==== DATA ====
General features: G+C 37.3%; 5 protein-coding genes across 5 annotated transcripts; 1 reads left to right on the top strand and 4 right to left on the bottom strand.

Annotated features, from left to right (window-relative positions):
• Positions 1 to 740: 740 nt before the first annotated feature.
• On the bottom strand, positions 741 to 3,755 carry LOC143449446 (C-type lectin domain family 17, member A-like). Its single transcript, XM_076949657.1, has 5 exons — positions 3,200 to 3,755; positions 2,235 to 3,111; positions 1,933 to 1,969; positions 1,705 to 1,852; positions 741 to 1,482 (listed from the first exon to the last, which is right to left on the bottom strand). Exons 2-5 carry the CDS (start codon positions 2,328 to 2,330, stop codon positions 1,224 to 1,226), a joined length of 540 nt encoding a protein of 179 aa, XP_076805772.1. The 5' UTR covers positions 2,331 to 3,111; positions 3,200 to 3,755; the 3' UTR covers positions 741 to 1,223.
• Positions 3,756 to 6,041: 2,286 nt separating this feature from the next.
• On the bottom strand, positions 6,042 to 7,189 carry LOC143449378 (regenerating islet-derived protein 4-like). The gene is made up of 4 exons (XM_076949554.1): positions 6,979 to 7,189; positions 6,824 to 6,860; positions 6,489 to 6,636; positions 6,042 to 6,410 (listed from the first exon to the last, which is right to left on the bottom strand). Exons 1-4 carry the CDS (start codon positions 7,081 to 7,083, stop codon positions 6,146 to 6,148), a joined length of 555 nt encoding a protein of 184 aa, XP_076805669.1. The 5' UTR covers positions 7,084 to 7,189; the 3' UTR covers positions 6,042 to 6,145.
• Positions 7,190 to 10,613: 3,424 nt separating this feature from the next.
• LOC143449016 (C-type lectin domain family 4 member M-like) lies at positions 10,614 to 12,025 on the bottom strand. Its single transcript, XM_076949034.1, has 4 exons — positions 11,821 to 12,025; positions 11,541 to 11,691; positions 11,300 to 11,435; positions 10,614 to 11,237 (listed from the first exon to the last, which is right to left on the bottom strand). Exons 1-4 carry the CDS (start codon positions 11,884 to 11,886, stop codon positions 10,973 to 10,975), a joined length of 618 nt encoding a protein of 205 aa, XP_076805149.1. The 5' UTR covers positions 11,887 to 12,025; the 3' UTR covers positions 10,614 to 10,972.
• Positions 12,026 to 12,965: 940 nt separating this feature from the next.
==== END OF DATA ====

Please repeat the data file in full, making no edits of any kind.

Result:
General features: G+C 37.3%; 5 protein-coding genes across 5 annotated transcripts; 1 reads left to right on the top strand and 4 right to left on the bottom strand.

Annotated features, from left to right (window-relative positions):
• Positions 1 to 740: 740 nt before the first annotated feature.
• On the bottom strand, positions 741 to 3,755 carry LOC143449446 (C-type lectin domain family 17, member A-like). Its single transcript, XM_076949657.1, has 5 exons — positions 3,200 to 3,755; positions 2,235 to 3,111; positions 1,933 to 1,969; positions 1,705 to 1,852; positions 741 to 1,482 (listed from the first exon to the last, which is right to left on the bottom strand). Exons 2-5 carry the CDS (start codon positions 2,328 to 2,330, stop codon positions 1,224 to 1,226), a joined length of 540 nt encoding a protein of 179 aa, XP_076805772.1. The 5' UTR covers positions 2,331 to 3,111; positions 3,200 to 3,755; the 3' UTR covers positions 741 to 1,223.
• Positions 3,756 to 6,041: 2,286 nt separating this feature from the next.
• On the bottom strand, positions 6,042 to 7,189 carry LOC143449378 (regenerating islet-derived protein 4-like). The gene is made up of 4 exons (XM_076949554.1): positions 6,979 to 7,189; positions 6,824 to 6,860; positions 6,489 to 6,636; positions 6,042 to 6,410 (listed from the first exon to the last, which is right to left on the bottom strand). Exons 1-4 carry the CDS (start codon positions 7,081 to 7,083, stop codon positions 6,146 to 6,148), a joined length of 555 nt encoding a protein of 184 aa, XP_076805669.1. The 5' UTR covers positions 7,084 to 7,189; the 3' UTR covers positions 6,042 to 6,145.
• Positions 7,190 to 10,613: 3,424 nt separating this feature from the next.
• LOC143449016 (C-type lectin domain family 4 member M-like) lies at positions 10,614 to 12,025 on the bottom strand. Its single transcript, XM_076949034.1, has 4 exons — positions 11,821 to 12,025; positions 11,541 to 11,691; positions 11,300 to 11,435; positions 10,614 to 11,237 (listed from the first exon to the last, which is right to left on the bottom strand). Exons 1-4 carry the CDS (start codon positions 11,884 to 11,886, stop codon positions 10,973 to 10,975), a joined length of 618 nt encoding a protein of 205 aa, XP_076805149.1. The 5' UTR covers positions 11,887 to 12,025; the 3' UTR covers positions 10,614 to 10,972.
• Positions 12,026 to 12,965: 940 nt separating this feature from the next.